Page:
Many Italians believe there are too many foreign nationals in their home soil, but according to Italy’s national statistics institute Istat which says that there are five million foreign nationals legally residing in Italy. That is 8.3 percent of the country’s population of 60.5 million.

Italy is a big tourist attraction for many foreign nationals that have come from different parts of the world. Some stay behind after falling in love with the food, culture, fashion, style and environment while for others, it is simply an opportunity for a better life and future. The biggest proportion of migrants, are from Romania (23 percent), followed by Albanians (9 percent), Moroccans (8 percent), Chinese (5.5 percent) and Ukrainians (4.5 percent) and many of them are hard working and employed in retail, farming or domestic work.

More than 690,000 migrants, most from Sub-Saharan Africa, have arrived by boat from Libya since 2013. Migration study foundation ISMU estimates that around 500,000 are living in the country illegally — equivalent to 0.9 percent of the population.

Contrary to the belief out there, it is a fact that the migrant population only comprise of a small fraction of the Italian population.

2.Migrants in Italy cause Crime

If you live in Italy, it is quite common to find in the news that a migrant has commited a crime just like is it reported that an Italian has commited a crime also, but this has been enough to persuade some locals to believe that the crime rate in Italy has increased as a result of the influx of migrants to the country.

But according to Italy’s interior ministry, crime rate has dropped by 8.3 percent in the last 10 years, despite the fact that the number of foreigners in the country has increased from three to five million over the same period.

Figures presented by the ministry showed that in 2017 murders dropped by nearly 12 percent, robberies by 11 percent and burglaries by nine percent.

So if the ministry says so, I would not argue with them, I will simply leave it like that.

3.Migrant population is exploding

The impression created by some far-right politicians of a growing number of migrant arrivals is wrong. A controversial agreement signed by Rome with the Libyan authorities and militias last summer reduced arrivals by 70 percent.

The government also oversaw a 12 percent increase in expulsions in the year 2017, from 5,817 in 2016 to 6,514.

Meanwhile UNHCR data show the number of people arriving on boats from the North African shores has dramatically decreased – declined sharply —from 181,000 in 2016, to 119,000 in 2017, and just 21,000 at 31st the end of October 2018 according to UNHCR.

It is simply not true to hold on to the belief that there is a kind of invasion from Africa in Italy. A careful study of the diagram prove it to be false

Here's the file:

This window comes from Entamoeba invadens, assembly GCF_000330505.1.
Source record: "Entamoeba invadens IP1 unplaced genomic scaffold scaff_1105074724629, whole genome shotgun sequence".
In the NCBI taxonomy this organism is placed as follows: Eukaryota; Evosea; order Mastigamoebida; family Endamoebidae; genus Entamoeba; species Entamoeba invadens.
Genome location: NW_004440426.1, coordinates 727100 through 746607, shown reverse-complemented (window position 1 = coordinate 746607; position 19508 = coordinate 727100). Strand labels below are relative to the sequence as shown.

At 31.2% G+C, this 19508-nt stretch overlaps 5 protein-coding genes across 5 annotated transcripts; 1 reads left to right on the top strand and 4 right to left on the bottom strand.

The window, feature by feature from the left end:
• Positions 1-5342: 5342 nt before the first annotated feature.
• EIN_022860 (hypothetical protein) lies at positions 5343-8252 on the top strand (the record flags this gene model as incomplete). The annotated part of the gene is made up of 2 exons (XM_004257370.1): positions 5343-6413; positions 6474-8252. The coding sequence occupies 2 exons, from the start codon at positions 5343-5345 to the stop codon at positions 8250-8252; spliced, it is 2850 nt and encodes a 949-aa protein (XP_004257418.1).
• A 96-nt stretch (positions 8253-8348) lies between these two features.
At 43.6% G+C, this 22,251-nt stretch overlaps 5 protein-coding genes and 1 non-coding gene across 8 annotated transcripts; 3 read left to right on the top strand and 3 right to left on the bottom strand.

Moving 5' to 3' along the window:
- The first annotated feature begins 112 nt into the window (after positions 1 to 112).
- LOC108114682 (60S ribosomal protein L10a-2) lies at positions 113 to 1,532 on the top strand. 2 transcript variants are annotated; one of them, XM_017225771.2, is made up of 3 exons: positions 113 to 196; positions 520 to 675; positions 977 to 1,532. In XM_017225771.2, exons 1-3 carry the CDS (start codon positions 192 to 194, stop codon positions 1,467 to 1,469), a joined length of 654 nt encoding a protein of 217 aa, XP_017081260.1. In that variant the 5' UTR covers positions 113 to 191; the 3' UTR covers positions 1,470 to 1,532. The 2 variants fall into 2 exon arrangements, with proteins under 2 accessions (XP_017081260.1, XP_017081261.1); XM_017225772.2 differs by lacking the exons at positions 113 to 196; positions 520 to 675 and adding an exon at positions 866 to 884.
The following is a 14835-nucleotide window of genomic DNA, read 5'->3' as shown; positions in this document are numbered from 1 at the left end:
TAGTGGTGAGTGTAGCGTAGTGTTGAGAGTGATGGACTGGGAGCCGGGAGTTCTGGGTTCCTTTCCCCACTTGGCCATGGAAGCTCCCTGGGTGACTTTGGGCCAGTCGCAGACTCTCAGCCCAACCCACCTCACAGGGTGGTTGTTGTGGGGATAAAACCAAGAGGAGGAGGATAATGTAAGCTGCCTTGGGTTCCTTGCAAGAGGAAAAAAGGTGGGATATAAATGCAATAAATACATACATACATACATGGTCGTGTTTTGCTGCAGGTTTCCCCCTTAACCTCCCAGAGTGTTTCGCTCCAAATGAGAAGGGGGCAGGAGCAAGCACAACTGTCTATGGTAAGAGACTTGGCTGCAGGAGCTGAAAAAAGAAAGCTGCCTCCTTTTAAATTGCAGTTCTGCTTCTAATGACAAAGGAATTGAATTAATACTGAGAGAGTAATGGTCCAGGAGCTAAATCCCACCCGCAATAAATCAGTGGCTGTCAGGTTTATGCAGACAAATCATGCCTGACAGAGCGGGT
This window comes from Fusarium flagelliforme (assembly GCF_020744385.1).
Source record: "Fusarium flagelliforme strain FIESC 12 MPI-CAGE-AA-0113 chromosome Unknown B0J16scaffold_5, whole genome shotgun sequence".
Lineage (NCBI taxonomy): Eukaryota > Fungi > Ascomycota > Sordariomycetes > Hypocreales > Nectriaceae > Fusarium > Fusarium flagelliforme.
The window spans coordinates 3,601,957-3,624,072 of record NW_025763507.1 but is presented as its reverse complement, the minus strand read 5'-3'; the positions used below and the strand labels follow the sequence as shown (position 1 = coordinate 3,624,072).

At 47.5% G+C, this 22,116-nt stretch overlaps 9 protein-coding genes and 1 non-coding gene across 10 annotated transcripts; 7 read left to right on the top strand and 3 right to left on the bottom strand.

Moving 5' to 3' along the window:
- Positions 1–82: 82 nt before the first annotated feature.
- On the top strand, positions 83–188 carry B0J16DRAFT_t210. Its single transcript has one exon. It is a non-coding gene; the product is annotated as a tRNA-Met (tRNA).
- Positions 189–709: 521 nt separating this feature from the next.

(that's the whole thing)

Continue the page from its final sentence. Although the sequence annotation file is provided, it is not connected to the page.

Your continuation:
4.Migrants cost too expensive.

Government figures put the cost in 2017 of migrants arriving via Libya at more than €4.2 billion ($5.2 billion), of which 65 percent was spent on taking care of asylum seekers during their convoluted application process.

Eighteen percent of that figure was for sea rescue and 13 percent for medical assistance.

According to a study by the Idos Institute, overall immigrants bring in between 2.1 and 2.8 billion euros more than they cost the state.

Most asylum seekers and refugees are hard working people who have come to Italy to better their lives and that of their respective families. With the right support and friendly environment, they would contribute their quarter to the growth and development of the Italian Republic.

Already, migrants are contributing 11.9 billion euros to social security, value added is 131 billion euros which is about 9 percent of the GDP and 3 billion euros as taxes paid.

Now I want to hear from you: What are your thoughts on this subject. Do you think migrants are still a problem to the Italian government and the economy ? Or do you think the new Italian government is right to take a strong stance against immigration ? Share your thoughts with me and others in the comments below!

It is hard to continue writing post like this without contributions from readers like you. If you enjoy reading this and find it useful, please consider making a donation. Your donation will help encourage and support us to continue on our work to support migrants with free educative post and trainings. Kindly support us today.

Subscribe to the MigrantDigest newsletter & receive updates & tips on news, jobs, finance, entertainment and free trainings.

PLUS, you’ll get instant free E Book on staying in Italy legally, delivered to your email! This E Book is guaranteed to help you to be informed of the existing rules to live a better life and to co exist better with Italians. It only takes a few seconds! Sign up below at the footer.